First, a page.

Beacon’s formal announcement of its first quarter 2012 results in yesterday’s teleconference confirmed the positive anticipations that had ended the company’s December call giving end-of-year results. The management team was able to announce that they had accomplished what they had set out to accomplish and more. Net sales for the quarter were up 51% from the same quarter last year, with gross profit up 97%. Margins improved 900 basis points, from 30% to 39% from the same quarter last year, and total operating expenses decreased 12%. Perhaps most significantly was income from operations for the quarter, which was again in positive territory, growing this time to $71,000, with EBITDA a positive $183,000.
Chairman and CEO, Bruce Widener, emphasized the significance of such positive net results, pointing out that there are still challenges in the global economy, with some large infrastructure projects delayed and longer than usual sales cycles. He concluded that Beacon is on track to achieve a minimum of 50% annual sales growth in 2012, not counting pending large infrastructure projects. The company expects to achieve sustainable profitability, with a sales pipeline that continues to expand.
Pertinent to this was the incorporated announcement that Paris G. Arey, a respected international sales and marketing veteran for both startup and Fortune 500 companies, will be joining Beacon as Executive VP, Sales and Marketing. With over 30 years of experience, including executive positions at Cisco where he built and managed several multi-billion businesses, it represents a major investment in talent, reflecting Beacon’s stated principle that people are considered the company’s most important asset.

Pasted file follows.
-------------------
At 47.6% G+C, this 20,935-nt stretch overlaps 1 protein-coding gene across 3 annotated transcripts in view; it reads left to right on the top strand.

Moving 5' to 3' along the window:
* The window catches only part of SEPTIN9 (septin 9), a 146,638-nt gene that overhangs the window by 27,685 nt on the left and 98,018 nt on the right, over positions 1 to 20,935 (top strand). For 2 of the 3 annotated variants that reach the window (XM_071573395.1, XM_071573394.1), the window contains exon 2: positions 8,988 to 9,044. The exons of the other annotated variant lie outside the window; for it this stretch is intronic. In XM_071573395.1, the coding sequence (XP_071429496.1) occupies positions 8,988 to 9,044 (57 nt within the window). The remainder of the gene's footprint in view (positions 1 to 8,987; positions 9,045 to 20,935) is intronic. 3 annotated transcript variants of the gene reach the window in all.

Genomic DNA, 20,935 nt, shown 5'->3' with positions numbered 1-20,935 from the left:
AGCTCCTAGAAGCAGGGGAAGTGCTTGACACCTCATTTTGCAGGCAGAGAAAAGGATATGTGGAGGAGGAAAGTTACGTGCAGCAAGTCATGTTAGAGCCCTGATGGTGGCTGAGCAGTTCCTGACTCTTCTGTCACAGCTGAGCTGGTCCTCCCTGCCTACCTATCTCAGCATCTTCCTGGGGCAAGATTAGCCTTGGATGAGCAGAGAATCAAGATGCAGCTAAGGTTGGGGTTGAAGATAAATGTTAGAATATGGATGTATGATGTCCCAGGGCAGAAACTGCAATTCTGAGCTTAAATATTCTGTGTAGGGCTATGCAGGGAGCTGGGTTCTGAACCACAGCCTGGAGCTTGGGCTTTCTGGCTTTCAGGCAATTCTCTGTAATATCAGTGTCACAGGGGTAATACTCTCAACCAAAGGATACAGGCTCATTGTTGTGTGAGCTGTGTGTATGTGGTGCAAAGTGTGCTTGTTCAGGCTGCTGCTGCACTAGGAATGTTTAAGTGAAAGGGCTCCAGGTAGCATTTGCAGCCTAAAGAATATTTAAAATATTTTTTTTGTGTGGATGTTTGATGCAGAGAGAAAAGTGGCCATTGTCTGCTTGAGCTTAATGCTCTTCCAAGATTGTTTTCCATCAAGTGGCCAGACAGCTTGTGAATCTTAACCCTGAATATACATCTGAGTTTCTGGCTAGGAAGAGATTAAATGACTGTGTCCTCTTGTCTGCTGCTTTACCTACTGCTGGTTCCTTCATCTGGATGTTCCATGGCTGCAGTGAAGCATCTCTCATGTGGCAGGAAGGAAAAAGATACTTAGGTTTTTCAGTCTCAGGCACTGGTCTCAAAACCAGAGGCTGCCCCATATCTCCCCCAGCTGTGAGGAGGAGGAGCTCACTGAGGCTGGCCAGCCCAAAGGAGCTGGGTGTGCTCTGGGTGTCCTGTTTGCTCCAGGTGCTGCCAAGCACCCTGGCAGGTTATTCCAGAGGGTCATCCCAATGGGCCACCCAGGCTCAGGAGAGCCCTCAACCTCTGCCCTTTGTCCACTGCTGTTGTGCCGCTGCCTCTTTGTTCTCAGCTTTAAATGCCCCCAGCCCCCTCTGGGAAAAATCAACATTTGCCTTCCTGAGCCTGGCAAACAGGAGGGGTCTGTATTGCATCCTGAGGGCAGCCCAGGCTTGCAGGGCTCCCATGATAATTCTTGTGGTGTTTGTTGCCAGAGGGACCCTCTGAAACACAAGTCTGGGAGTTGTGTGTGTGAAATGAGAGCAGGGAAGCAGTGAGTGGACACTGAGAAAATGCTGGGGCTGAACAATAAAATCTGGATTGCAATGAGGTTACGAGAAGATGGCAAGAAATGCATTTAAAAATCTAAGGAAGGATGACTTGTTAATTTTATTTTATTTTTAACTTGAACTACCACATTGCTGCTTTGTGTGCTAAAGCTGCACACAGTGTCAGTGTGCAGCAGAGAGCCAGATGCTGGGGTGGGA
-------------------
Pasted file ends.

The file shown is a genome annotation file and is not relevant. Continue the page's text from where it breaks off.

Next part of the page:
In the Q&A portion of the earnings teleconference, a question was raised about why specific backlog numbers were not yet available. It was explained that Beacon, in its transition to a cloud-based ERP and CRM system for more accurate tracking of sales, was moving away from the previously used backlog calculation as a metric. The new method combines two metrics, the first being existing purchase orders and contracts, and the second being anticipated projects and clients. Although the pipeline has grown, Beacon is still involved in implementing this new process and numbers are forthcoming.
Another question was directed at the difference in operating profit between North American and European operations, which was explained by the fact that the key administrative expenses are attached to North America. In addition, since Beacon’s client market is more mature in North America, revenue is understandably at a different part of the business cycle than elsewhere as existing projects are resolved. New clients will again bolster revenue in North America.
For additional information, visit the company’s website at www.AskBeacon.com
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